saying

[ sey-ing ]
/ ˈseɪ ɪŋ /

noun

something said, especially a proverb or apothegm.

Idioms for saying

    go without saying, to be completely self-evident; be understood: It goes without saying that you are welcome to visit us at any time.

Origin of saying

1250–1300; Middle English (gerund); see say1, -ing1

Definition for saying (2 of 3)

Origin of say

1
before 900; Middle English seyen, seggen, Old English secgan; cognate with Dutch zeggen, German sagen, Old Norse segja; akin to saw3

OTHER WORDS FROM say

say·er, noun

Definition for saying (3 of 3)

say2
[ sey ]
/ seɪ /

verb (used with object), noun British Dialect.

Origin of say

2
1350–1400; Middle English sayen, aphetic variant of assayen to assay
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Examples from the Web for saying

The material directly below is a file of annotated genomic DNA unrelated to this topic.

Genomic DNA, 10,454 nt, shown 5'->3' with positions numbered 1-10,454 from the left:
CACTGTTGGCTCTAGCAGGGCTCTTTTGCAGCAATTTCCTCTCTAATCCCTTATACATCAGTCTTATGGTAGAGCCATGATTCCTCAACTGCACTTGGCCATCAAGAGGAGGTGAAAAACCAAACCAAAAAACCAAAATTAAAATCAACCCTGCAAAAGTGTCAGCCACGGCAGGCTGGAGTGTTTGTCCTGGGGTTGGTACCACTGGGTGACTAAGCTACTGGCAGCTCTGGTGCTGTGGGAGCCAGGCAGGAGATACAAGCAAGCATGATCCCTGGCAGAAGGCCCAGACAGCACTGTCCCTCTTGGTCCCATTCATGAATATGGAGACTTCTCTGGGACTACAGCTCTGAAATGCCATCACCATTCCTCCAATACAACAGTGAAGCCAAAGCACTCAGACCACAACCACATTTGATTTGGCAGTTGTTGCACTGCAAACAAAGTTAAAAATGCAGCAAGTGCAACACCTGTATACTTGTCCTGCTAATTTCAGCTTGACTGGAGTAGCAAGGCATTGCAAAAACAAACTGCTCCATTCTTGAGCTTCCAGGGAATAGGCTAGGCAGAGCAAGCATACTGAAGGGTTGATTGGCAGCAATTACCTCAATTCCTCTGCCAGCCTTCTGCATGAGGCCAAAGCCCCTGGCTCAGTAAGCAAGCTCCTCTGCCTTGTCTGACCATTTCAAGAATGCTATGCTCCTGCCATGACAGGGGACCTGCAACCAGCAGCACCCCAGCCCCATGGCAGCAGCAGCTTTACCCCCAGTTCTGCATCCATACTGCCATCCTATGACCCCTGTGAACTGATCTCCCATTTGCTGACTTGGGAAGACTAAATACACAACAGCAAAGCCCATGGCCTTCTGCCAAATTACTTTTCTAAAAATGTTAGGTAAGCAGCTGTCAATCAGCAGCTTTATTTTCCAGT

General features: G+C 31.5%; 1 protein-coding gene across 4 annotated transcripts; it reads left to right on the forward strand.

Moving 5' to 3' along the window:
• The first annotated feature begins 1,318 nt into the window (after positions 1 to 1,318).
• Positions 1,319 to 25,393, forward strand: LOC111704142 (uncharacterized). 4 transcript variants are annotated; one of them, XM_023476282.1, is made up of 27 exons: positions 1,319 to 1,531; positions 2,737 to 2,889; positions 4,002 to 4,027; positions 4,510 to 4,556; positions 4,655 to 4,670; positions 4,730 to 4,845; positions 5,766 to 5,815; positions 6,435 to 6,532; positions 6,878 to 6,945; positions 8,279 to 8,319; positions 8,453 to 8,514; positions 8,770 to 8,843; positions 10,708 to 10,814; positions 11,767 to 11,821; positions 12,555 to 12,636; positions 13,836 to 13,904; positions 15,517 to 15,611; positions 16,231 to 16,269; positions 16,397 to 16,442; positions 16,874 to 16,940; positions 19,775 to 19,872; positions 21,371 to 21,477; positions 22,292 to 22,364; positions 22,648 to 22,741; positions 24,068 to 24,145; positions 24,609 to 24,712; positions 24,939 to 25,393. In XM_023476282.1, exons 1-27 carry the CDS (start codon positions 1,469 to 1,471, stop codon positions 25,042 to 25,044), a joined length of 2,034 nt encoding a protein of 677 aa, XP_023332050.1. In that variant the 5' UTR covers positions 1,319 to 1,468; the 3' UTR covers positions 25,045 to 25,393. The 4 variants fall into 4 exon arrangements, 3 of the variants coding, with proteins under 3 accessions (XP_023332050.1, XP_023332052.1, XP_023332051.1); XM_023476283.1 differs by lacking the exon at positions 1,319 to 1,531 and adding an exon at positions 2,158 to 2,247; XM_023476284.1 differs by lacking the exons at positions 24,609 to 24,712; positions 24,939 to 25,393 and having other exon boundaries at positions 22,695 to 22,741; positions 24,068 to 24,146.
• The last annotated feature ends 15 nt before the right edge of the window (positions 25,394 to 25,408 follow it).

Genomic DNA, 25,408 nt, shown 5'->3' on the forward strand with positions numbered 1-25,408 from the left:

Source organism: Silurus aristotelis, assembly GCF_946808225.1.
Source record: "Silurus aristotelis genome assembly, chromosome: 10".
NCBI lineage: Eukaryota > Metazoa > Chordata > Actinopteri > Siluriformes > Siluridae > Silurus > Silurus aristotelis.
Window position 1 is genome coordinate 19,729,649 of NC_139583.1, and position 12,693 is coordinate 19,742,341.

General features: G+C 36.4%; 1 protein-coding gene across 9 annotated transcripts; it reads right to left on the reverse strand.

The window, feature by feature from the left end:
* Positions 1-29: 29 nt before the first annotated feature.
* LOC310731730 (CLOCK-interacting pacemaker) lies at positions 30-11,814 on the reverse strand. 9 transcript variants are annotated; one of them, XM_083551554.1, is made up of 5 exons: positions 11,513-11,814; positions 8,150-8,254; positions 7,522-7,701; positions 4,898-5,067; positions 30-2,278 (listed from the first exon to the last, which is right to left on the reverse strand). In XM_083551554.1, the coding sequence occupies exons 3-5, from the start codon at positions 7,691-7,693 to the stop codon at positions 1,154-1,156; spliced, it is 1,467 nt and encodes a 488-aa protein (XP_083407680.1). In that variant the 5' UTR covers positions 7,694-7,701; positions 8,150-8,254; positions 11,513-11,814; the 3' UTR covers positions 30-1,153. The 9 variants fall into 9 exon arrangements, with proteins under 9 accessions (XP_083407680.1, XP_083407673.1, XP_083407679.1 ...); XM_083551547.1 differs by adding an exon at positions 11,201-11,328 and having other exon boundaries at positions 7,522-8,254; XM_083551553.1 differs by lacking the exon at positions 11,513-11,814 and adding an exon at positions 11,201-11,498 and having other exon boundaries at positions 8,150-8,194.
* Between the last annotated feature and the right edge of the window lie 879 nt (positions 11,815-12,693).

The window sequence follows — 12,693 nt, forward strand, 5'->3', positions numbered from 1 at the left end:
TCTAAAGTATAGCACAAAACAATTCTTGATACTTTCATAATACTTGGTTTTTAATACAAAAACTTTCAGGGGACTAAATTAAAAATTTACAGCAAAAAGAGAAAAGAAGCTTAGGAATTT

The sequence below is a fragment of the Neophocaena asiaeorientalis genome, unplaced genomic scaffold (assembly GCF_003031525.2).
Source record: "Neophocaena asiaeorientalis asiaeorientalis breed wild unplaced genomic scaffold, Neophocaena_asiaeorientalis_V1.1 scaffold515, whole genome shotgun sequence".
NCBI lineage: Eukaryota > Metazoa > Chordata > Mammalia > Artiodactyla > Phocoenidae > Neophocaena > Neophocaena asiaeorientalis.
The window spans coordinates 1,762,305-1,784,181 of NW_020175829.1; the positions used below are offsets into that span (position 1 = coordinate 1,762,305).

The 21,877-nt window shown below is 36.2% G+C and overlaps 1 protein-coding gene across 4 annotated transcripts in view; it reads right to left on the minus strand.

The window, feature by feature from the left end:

British Dictionary definitions for saying (1 of 3)

saying
/ (ˈseɪɪŋ) /

noun

a maxim, adage, or proverb

British Dictionary definitions for saying (2 of 3)

Derived forms of say

sayer, noun

Word Origin for say

Old English secgan; related to Old Norse segja, Old Saxon seggian, Old High German sagēn

British Dictionary definitions for saying (3 of 3)

say2
/ (seɪ) /

noun

archaic a type of fine woollen fabric

Word Origin for say

C13: from Old French saie, from Latin saga, plural of sagum a type of woollen cloak
Collins English Dictionary - Complete & Unabridged 2012 Digital Edition © William Collins Sons & Co. Ltd. 1979, 1986 © HarperCollins Publishers 1998, 2000, 2003, 2005, 2006, 2007, 2009, 2012

Idioms and Phrases with saying

say

The American Heritage® Idioms Dictionary Copyright © 2002, 2001, 1995 by Houghton Mifflin Harcourt Publishing Company. Published by Houghton Mifflin Harcourt Publishing Company.